Charles Buck Theological Dictionary
Formed from "whole, " and "I consume with fire;" a kind of sacrifice wherein the whole burnt offering is burnt or consumed by fire, as an acknowledgment that God, the Creator, Preserver, and Lord of all, was worthy of all honour and worship, and as a token of men's giving themselves entirely up to him. It is called in Scripture a burnt-offering. Sacrifices of this sort are often mentioned by the heathens as well as Jews. They appear to have been in use long before the institution of other Jewish sacrifices by the law of Moses, Job 1:5 . Job 42:8 . Genesis 22:13 . Genesis 8:20 . On this account, the Jews, who would not allow the Gentiles to offer on their altar any other sacrifices peculiarly enjoined by the law of Moses, admitted them by the Jewish priests to offer holocausts, because these were a sort of sacrifices prior to the law, and common to all nations. During their subjection to the Romans, it was no uncommon thing for those Gentiles to offer sacrifices to the God of Israel at Jerusalem. Holocausts were deemed by the Jews the most excellent of all their sacrifices.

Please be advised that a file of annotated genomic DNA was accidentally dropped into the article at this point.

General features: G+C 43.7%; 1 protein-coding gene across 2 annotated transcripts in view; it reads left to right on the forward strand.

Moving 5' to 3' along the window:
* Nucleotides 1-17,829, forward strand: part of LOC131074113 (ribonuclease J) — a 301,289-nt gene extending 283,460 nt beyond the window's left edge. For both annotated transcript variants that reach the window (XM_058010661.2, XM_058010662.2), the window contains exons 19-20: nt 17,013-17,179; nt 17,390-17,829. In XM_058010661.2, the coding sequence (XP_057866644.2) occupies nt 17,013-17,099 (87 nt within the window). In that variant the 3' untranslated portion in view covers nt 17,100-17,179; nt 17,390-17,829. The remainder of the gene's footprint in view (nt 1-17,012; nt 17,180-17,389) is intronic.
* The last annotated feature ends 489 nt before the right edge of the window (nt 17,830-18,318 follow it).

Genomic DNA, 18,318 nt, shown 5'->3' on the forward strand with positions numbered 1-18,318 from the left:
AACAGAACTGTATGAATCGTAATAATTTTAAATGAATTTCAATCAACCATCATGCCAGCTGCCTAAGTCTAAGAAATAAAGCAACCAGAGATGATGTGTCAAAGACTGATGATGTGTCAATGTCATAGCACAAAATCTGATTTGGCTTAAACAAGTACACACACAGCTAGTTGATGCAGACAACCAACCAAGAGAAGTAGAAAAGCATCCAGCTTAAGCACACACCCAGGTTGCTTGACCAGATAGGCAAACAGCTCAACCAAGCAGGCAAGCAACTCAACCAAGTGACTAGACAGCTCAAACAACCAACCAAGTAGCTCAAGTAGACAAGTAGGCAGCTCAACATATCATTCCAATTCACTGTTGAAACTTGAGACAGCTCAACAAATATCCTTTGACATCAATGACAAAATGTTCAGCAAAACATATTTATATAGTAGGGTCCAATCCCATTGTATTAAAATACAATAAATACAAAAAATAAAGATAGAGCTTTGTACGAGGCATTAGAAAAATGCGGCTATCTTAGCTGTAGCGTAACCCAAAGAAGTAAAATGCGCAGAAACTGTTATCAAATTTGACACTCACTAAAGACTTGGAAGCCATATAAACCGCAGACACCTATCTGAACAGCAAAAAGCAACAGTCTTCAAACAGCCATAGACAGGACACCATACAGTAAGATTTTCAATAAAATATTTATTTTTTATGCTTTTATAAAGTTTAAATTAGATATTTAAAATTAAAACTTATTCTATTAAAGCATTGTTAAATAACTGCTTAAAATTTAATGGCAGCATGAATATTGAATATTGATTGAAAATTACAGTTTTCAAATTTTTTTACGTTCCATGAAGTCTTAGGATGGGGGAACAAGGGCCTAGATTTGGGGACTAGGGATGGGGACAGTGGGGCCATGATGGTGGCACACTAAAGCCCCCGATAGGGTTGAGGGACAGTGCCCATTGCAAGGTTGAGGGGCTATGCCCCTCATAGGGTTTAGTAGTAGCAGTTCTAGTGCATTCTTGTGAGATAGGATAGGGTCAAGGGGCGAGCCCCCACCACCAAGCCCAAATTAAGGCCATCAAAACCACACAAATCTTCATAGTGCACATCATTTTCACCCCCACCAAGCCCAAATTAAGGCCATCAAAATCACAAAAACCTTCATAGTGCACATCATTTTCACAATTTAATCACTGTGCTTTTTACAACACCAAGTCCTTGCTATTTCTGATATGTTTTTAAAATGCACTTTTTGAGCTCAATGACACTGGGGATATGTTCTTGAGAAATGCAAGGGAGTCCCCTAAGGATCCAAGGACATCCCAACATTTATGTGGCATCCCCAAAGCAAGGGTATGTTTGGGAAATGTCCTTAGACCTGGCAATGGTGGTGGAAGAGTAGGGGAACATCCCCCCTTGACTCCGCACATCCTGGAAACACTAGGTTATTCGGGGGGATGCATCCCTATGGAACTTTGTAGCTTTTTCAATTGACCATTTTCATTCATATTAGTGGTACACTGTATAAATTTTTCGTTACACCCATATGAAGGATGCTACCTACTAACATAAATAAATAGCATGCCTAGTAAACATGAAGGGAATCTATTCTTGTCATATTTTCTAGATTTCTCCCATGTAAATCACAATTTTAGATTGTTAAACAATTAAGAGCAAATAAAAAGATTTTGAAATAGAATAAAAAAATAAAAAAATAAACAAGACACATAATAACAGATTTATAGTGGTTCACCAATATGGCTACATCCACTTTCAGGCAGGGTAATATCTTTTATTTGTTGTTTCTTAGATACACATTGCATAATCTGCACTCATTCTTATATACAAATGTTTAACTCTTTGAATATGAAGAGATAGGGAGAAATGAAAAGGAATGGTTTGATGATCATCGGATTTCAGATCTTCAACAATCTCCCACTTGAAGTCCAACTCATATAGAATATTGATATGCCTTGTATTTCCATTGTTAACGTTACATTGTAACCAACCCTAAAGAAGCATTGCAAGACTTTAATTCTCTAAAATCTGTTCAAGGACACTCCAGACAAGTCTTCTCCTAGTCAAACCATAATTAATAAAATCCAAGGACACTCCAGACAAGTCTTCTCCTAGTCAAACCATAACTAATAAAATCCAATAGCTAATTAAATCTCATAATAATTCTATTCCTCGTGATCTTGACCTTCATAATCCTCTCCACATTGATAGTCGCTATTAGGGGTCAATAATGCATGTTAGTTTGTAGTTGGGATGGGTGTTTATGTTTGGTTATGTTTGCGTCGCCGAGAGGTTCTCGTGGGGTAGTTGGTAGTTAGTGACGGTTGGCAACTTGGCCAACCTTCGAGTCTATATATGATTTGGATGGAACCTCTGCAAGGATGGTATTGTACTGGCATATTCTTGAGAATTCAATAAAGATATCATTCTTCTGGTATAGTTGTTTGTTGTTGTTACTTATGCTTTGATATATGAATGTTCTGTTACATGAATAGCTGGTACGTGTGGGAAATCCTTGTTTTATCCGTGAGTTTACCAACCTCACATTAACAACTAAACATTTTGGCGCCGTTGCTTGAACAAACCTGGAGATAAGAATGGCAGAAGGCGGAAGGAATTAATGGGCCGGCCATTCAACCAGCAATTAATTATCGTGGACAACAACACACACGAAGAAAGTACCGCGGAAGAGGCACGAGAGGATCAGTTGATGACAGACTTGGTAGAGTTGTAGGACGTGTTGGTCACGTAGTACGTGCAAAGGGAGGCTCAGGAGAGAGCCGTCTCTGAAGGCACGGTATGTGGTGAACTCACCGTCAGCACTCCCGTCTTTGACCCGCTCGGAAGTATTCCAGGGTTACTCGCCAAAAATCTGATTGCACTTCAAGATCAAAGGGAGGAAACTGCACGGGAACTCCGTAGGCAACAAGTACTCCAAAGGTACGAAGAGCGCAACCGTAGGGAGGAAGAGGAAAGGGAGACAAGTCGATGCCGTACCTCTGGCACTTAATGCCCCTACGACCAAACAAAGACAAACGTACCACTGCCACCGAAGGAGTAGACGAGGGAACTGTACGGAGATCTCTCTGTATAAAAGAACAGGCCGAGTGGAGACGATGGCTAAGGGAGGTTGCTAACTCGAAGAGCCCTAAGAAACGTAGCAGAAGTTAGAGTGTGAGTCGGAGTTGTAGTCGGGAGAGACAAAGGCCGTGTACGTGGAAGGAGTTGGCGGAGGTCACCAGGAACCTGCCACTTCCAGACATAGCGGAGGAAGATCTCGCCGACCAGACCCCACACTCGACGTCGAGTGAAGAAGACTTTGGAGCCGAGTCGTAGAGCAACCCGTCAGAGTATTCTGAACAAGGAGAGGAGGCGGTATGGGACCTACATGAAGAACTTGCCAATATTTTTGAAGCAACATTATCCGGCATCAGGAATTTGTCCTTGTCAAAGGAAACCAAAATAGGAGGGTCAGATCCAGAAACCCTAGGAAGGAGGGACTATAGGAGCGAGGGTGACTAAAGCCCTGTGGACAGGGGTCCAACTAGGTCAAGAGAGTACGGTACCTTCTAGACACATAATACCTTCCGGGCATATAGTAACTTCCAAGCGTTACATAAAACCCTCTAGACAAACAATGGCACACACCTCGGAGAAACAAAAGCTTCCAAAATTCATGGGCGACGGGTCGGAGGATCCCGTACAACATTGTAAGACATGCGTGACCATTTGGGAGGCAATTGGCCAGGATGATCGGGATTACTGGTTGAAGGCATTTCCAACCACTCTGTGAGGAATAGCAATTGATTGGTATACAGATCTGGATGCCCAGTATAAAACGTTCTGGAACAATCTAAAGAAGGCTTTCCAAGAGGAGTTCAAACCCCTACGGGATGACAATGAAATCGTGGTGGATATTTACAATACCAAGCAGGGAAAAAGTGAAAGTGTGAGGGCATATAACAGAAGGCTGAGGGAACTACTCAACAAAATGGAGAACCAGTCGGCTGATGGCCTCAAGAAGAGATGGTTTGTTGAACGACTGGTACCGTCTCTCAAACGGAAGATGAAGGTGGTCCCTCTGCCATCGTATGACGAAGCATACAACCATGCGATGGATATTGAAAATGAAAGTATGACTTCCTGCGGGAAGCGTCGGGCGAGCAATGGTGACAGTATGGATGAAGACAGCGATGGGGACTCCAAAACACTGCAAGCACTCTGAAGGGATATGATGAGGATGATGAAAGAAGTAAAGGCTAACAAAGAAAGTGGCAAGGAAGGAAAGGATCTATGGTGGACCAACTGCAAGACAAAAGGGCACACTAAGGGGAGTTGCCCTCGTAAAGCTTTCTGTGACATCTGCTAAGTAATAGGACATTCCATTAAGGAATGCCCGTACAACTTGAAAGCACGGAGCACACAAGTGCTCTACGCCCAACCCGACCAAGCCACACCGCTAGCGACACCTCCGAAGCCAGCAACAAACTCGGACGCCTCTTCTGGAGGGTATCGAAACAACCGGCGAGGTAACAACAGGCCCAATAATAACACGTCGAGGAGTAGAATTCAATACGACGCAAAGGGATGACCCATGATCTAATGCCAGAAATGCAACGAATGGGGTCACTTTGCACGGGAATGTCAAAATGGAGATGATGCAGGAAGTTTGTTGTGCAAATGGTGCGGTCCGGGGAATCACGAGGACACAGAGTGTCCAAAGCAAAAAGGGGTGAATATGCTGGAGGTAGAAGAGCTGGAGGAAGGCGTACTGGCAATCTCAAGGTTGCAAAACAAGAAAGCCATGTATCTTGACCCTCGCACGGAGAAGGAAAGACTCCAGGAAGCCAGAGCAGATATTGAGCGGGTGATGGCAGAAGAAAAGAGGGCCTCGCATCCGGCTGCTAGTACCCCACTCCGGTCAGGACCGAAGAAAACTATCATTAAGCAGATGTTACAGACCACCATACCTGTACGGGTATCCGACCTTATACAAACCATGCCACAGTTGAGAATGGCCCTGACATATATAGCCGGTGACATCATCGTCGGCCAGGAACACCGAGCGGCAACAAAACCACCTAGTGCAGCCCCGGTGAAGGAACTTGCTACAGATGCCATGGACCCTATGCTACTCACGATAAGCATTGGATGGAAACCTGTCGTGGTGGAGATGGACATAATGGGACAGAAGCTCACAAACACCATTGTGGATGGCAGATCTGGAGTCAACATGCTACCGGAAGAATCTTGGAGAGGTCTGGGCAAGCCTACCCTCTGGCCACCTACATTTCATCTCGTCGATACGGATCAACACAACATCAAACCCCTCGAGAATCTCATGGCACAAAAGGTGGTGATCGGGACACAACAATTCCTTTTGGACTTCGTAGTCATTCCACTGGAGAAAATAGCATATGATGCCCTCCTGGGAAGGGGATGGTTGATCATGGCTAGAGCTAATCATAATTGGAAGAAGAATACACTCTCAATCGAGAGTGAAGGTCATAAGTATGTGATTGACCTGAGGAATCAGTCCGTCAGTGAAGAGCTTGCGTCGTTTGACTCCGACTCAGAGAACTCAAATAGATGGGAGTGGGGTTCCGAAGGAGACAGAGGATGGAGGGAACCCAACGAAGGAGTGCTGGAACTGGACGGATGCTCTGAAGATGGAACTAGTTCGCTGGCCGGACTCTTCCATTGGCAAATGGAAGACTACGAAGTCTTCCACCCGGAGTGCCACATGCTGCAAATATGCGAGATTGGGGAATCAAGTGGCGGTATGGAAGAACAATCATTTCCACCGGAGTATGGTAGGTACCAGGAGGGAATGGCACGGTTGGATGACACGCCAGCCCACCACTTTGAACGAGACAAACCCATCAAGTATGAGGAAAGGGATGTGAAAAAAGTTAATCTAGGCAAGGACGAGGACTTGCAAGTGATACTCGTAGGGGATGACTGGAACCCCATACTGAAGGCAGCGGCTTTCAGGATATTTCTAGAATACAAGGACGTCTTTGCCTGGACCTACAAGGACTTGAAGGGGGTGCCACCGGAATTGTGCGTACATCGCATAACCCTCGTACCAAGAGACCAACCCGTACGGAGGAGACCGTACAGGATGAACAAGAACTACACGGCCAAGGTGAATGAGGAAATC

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Buck, Charles. Entry for 'Holocaust'. Charles Buck Theological Dictionary. https://www.studylight.org/dictionaries/eng/cbd/h/holocaust.html. 1802.